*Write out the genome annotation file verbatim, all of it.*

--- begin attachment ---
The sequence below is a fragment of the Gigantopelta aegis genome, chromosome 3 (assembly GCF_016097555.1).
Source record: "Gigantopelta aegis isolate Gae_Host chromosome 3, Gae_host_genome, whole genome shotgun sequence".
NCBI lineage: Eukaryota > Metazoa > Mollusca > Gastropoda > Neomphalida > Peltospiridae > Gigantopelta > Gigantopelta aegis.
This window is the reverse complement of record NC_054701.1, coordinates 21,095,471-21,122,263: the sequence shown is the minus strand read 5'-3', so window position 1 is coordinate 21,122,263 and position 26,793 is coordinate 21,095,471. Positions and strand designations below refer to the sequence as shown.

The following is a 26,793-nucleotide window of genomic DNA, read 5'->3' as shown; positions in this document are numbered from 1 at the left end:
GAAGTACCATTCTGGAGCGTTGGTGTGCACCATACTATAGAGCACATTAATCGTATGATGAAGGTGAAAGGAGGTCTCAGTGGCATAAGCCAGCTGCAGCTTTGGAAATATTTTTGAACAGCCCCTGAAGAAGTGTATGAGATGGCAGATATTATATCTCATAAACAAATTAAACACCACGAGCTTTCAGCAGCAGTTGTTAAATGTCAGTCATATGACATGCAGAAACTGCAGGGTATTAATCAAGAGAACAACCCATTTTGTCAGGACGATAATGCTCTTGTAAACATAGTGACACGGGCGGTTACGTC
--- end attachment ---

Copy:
The sequence below is a fragment of the Gigantopelta aegis genome, chromosome 3 (assembly GCF_016097555.1).
Source record: "Gigantopelta aegis isolate Gae_Host chromosome 3, Gae_host_genome, whole genome shotgun sequence".
NCBI lineage: Eukaryota > Metazoa > Mollusca > Gastropoda > Neomphalida > Peltospiridae > Gigantopelta > Gigantopelta aegis.
This window is the reverse complement of record NC_054701.1, coordinates 21,095,471-21,122,263: the sequence shown is the minus strand read 5'-3', so window position 1 is coordinate 21,122,263 and position 26,793 is coordinate 21,095,471. Positions and strand designations below refer to the sequence as shown.

The following is a 26,793-nucleotide window of genomic DNA, read 5'->3' as shown; positions in this document are numbered from 1 at the left end:
GAAGTACCATTCTGGAGCGTTGGTGTGCACCATACTATAGAGCACATTAATCGTATGATGAAGGTGAAAGGAGGTCTCAGTGGCATAAGCCAGCTGCAGCTTTGGAAATATTTTTGAACAGCCCCTGAAGAAGTGTATGAGATGGCAGATATTATATCTCATAAACAAATTAAACACCACGAGCTTTCAGCAGCAGTTGTTAAATGTCAGTCATATGACATGCAGAAACTGCAGGGTATTAATCAAGAGAACAACCCATTTTGTCAGGACGATAATGCTCTTGTAAACATAGTGACACGGGCGGTTACGTC